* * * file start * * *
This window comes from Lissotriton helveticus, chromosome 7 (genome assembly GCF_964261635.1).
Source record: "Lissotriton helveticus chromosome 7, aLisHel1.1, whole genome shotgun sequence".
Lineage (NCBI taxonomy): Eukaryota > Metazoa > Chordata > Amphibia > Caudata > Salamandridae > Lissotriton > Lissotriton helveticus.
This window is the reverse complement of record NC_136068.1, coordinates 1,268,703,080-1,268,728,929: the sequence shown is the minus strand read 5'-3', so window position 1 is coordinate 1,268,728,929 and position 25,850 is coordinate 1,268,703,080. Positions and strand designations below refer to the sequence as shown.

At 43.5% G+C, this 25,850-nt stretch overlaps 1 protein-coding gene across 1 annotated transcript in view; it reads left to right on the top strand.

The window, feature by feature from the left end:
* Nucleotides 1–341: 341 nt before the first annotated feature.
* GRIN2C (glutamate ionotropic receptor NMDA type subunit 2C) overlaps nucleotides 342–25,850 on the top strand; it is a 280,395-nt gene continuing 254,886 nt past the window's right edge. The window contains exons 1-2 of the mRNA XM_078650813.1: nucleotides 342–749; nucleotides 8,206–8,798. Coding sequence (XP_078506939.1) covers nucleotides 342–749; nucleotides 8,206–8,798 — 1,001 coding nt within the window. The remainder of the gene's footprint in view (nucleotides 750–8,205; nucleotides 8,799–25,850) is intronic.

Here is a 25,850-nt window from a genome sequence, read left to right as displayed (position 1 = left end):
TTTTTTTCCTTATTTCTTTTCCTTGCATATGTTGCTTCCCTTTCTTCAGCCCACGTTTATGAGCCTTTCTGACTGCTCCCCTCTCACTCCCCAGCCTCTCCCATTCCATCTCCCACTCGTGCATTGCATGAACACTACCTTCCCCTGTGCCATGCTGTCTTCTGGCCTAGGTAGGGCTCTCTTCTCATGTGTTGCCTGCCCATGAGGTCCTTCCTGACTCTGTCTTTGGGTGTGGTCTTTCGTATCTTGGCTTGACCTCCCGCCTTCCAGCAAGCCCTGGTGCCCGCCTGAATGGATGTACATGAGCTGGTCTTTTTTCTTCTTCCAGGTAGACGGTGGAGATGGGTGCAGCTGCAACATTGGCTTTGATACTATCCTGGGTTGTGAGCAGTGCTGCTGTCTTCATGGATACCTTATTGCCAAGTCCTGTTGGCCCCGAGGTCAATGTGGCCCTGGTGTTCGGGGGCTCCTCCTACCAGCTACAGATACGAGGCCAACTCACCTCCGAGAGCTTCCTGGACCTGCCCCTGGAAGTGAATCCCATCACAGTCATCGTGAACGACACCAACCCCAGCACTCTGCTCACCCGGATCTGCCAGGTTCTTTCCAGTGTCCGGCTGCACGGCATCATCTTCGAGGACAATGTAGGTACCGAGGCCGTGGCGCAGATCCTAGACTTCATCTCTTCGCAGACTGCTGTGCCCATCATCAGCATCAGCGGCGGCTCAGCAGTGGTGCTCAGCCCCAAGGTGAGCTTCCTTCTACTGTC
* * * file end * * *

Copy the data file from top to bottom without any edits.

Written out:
This window comes from Lissotriton helveticus, chromosome 7 (genome assembly GCF_964261635.1).
Source record: "Lissotriton helveticus chromosome 7, aLisHel1.1, whole genome shotgun sequence".
Lineage (NCBI taxonomy): Eukaryota > Metazoa > Chordata > Amphibia > Caudata > Salamandridae > Lissotriton > Lissotriton helveticus.
This window is the reverse complement of record NC_136068.1, coordinates 1,268,703,080-1,268,728,929: the sequence shown is the minus strand read 5'-3', so window position 1 is coordinate 1,268,728,929 and position 25,850 is coordinate 1,268,703,080. Positions and strand designations below refer to the sequence as shown.

At 43.5% G+C, this 25,850-nt stretch overlaps 1 protein-coding gene across 1 annotated transcript in view; it reads left to right on the top strand.

The window, feature by feature from the left end:
* Nucleotides 1–341: 341 nt before the first annotated feature.
* GRIN2C (glutamate ionotropic receptor NMDA type subunit 2C) overlaps nucleotides 342–25,850 on the top strand; it is a 280,395-nt gene continuing 254,886 nt past the window's right edge. The window contains exons 1-2 of the mRNA XM_078650813.1: nucleotides 342–749; nucleotides 8,206–8,798. Coding sequence (XP_078506939.1) covers nucleotides 342–749; nucleotides 8,206–8,798 — 1,001 coding nt within the window. The remainder of the gene's footprint in view (nucleotides 750–8,205; nucleotides 8,799–25,850) is intronic.

Here is a 25,850-nt window from a genome sequence, read left to right as displayed (position 1 = left end):
TTTTTTTCCTTATTTCTTTTCCTTGCATATGTTGCTTCCCTTTCTTCAGCCCACGTTTATGAGCCTTTCTGACTGCTCCCCTCTCACTCCCCAGCCTCTCCCATTCCATCTCCCACTCGTGCATTGCATGAACACTACCTTCCCCTGTGCCATGCTGTCTTCTGGCCTAGGTAGGGCTCTCTTCTCATGTGTTGCCTGCCCATGAGGTCCTTCCTGACTCTGTCTTTGGGTGTGGTCTTTCGTATCTTGGCTTGACCTCCCGCCTTCCAGCAAGCCCTGGTGCCCGCCTGAATGGATGTACATGAGCTGGTCTTTTTTCTTCTTCCAGGTAGACGGTGGAGATGGGTGCAGCTGCAACATTGGCTTTGATACTATCCTGGGTTGTGAGCAGTGCTGCTGTCTTCATGGATACCTTATTGCCAAGTCCTGTTGGCCCCGAGGTCAATGTGGCCCTGGTGTTCGGGGGCTCCTCCTACCAGCTACAGATACGAGGCCAACTCACCTCCGAGAGCTTCCTGGACCTGCCCCTGGAAGTGAATCCCATCACAGTCATCGTGAACGACACCAACCCCAGCACTCTGCTCACCCGGATCTGCCAGGTTCTTTCCAGTGTCCGGCTGCACGGCATCATCTTCGAGGACAATGTAGGTACCGAGGCCGTGGCGCAGATCCTAGACTTCATCTCTTCGCAGACTGCTGTGCCCATCATCAGCATCAGCGGCGGCTCAGCAGTGGTGCTCAGCCCCAAGGTGAGCTTCCTTCTACTGTC